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Call for inquiry into Boris Johnson’s conduct over ‘cronyism’ rejected
23 April 2021, 00:00 | Updated: 23 April 2021, 10:34
The Labour Party’s call for an investigation into Boris Johnson's conduct over "cronyism" has been rejected by a committee of senior MPs.
The call was issued by shadow Cabinet Office minister Rachel Reeves after it emerged the Prime Minister exchanged text messages with billionaire Sir James Dyson over the tax status of employees helping to make ventilators amid the coronavirus pandemic.
But the Liaison Committee's chairman Sir Bernard Jenkin rejected her appeal, stating that existing inquiries were already examining the issues.
The panel, made up of the chairmen and women of the Commons select committees, will call Mr Johnson for an evidence session before the House breaks for the summer on July 22.
Sir Bernard said the MPs would make sure the Prime Minister answers "any relevant questions in good time".
Ms Reeves had written to Sir Bernard calling for him to "urgently investigate the Prime Minister's conduct", raising concerns about a "lack of transparency around commercial lobbying and cronyism".
But Tory MP Sir Bernard said: "All of the issues raised in the letter sent fall under an existing select committee inquiry.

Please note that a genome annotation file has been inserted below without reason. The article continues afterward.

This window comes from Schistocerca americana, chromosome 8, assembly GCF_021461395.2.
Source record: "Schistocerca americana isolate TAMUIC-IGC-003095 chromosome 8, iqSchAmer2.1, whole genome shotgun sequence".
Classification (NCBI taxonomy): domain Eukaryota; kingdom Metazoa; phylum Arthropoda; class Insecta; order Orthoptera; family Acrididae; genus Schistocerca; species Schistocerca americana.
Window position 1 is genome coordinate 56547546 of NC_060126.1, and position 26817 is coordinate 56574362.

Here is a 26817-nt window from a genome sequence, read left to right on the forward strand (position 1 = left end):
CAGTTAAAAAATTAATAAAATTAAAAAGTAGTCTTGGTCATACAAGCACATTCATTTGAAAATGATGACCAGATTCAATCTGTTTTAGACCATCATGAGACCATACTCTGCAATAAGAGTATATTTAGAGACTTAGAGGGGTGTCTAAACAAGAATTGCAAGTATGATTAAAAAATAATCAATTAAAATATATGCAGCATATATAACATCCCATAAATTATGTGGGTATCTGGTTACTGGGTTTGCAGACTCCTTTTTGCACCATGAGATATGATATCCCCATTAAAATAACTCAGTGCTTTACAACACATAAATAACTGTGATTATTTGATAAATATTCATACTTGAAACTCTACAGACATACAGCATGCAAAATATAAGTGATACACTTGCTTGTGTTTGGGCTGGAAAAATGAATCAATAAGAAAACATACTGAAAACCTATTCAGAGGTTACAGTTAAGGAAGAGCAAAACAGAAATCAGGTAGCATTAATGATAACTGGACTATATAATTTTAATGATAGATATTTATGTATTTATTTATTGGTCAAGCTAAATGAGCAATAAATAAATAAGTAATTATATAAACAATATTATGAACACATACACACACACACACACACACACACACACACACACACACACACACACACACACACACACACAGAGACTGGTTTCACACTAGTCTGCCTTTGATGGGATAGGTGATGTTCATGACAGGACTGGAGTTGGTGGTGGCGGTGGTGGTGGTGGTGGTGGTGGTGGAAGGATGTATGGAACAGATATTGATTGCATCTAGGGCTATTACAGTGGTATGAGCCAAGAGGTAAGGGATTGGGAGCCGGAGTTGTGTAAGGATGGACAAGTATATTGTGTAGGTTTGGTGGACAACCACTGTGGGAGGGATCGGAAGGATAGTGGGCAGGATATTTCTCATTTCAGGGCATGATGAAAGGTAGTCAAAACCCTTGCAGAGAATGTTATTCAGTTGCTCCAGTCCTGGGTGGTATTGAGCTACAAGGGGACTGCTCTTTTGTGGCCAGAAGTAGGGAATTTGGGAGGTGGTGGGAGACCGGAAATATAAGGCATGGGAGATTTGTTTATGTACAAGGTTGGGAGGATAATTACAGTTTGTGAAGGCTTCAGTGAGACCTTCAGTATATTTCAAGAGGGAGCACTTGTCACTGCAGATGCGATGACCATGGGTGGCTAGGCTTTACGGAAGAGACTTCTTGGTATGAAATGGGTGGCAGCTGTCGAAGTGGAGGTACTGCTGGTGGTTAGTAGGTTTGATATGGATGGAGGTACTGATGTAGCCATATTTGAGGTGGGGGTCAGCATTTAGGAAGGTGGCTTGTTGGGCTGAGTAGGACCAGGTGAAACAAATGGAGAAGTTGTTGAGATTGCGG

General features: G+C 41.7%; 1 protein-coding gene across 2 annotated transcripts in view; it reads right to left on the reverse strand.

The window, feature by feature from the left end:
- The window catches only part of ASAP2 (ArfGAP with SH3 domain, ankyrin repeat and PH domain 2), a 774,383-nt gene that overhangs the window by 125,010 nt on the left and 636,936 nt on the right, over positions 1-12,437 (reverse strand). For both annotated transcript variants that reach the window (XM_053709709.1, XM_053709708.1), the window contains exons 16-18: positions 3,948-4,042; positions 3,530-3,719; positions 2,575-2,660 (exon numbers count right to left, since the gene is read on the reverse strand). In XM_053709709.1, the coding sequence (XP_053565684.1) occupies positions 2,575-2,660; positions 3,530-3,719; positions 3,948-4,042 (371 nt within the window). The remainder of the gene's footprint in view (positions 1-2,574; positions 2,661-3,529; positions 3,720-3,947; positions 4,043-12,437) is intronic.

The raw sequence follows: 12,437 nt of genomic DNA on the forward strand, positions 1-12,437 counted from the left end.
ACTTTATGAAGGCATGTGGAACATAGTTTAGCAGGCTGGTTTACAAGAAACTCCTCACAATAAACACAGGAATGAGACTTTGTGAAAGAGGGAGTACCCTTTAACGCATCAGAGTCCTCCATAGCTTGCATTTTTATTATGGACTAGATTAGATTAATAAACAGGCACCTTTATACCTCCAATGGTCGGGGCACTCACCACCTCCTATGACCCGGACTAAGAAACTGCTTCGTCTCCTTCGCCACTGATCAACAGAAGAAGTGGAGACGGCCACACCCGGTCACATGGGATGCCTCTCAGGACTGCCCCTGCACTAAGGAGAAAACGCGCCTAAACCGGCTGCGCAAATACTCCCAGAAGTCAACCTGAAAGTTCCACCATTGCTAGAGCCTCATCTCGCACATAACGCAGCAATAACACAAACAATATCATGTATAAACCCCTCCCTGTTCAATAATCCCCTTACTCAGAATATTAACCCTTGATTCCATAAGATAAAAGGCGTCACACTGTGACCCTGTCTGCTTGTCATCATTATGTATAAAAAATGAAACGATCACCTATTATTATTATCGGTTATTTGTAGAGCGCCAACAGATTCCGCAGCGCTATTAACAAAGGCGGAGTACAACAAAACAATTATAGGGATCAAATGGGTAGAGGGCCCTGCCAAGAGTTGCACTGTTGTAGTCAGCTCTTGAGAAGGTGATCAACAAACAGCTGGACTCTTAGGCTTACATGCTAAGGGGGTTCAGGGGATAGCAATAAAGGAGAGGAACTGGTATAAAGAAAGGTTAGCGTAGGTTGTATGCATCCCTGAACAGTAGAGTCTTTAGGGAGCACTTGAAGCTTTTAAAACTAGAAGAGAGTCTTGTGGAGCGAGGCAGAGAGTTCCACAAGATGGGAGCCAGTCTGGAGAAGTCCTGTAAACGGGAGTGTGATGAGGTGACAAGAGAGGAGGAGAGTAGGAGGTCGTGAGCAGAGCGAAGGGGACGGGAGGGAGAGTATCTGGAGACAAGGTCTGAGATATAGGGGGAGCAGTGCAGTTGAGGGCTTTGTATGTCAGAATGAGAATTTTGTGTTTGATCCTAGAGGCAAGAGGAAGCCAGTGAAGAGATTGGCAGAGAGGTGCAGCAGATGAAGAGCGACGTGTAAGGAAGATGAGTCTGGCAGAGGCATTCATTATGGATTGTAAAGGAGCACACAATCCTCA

"Select committees have been working hard and in close cooperation to ensure that their respective inquiries avoid duplication and cover all the necessary questions.
"The chairs of select committees have also made it clear that they do not welcome the Liaison Committee interfering or seeking to pre-empt their inquiries and it is part of my role to listen to them.
"My committee is the only one to hold evidence sessions with the Prime Minister and the Prime Minister has already committed to appearing before the Liaison Committee before the summer recess.
"The Liaison Committee will want to raise any issues which are not covered by the existing committee inquiries. We will also want to make sure that the Prime Minister answers any relevant questions in good time."
The Public Administration and Constitutional Affairs Committee, the Public Accounts Committee and the Treasury Committee have all launched investigations into links between the Government and the business world.
The various investigations were prompted by revelations about former prime minister David Cameron's lobbying on behalf of Greensill Capital but are also examining wider issues.
Meanwhile, Downing Street has announced an internal inquiry into the leak of the private text messages between Mr Johnson and Sir James.
Mr Johnson promised the entrepreneur he would "fix" the issue after personal lobbying from Sir James as he sought to build ventilators at the height of the coronavirus crisis, in a series of text messages seen by the BBC.
No 10 had initially said there would not be a probe into how the exchange was made public, but a change of course was announced on Thursday as it said an internal inquiry will be led by the Cabinet Office.
Downing Street has said it will officially publish correspondence between Mr Johnson and Sir James "shortly", after the Prime Minister told the Commons he was "happy to share all the details" of the exchanges.